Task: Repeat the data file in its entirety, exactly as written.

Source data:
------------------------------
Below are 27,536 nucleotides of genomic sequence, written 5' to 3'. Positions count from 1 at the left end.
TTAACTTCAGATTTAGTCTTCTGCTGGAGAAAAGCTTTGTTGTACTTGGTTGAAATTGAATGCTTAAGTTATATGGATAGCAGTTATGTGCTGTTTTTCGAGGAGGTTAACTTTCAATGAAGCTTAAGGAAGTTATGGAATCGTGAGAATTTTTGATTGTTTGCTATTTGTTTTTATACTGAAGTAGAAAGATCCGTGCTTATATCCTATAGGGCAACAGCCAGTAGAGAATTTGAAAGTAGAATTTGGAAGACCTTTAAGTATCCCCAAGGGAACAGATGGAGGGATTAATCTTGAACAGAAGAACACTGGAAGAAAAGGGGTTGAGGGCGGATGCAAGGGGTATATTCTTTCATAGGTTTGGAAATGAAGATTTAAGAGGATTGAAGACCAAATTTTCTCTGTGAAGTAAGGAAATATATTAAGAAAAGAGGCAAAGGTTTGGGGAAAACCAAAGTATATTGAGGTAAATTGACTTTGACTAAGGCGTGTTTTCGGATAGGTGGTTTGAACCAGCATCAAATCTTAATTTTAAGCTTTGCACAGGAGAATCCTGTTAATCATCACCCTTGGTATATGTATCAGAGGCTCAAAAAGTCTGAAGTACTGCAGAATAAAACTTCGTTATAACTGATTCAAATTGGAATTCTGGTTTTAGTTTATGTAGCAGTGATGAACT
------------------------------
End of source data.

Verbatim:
Below are 27,536 nucleotides of genomic sequence, written 5' to 3'. Positions count from 1 at the left end.
TTAACTTCAGATTTAGTCTTCTGCTGGAGAAAAGCTTTGTTGTACTTGGTTGAAATTGAATGCTTAAGTTATATGGATAGCAGTTATGTGCTGTTTTTCGAGGAGGTTAACTTTCAATGAAGCTTAAGGAAGTTATGGAATCGTGAGAATTTTTGATTGTTTGCTATTTGTTTTTATACTGAAGTAGAAAGATCCGTGCTTATATCCTATAGGGCAACAGCCAGTAGAGAATTTGAAAGTAGAATTTGGAAGACCTTTAAGTATCCCCAAGGGAACAGATGGAGGGATTAATCTTGAACAGAAGAACACTGGAAGAAAAGGGGTTGAGGGCGGATGCAAGGGGTATATTCTTTCATAGGTTTGGAAATGAAGATTTAAGAGGATTGAAGACCAAATTTTCTCTGTGAAGTAAGGAAATATATTAAGAAAAGAGGCAAAGGTTTGGGGAAAACCAAAGTATATTGAGGTAAATTGACTTTGACTAAGGCGTGTTTTCGGATAGGTGGTTTGAACCAGCATCAAATCTTAATTTTAAGCTTTGCACAGGAGAATCCTGTTAATCATCACCCTTGGTATATGTATCAGAGGCTCAAAAAGTCTGAAGTACTGCAGAATAAAACTTCGTTATAACTGATTCAAATTGGAATTCTGGTTTTAGTTTATGTAGCAGTGATGAACT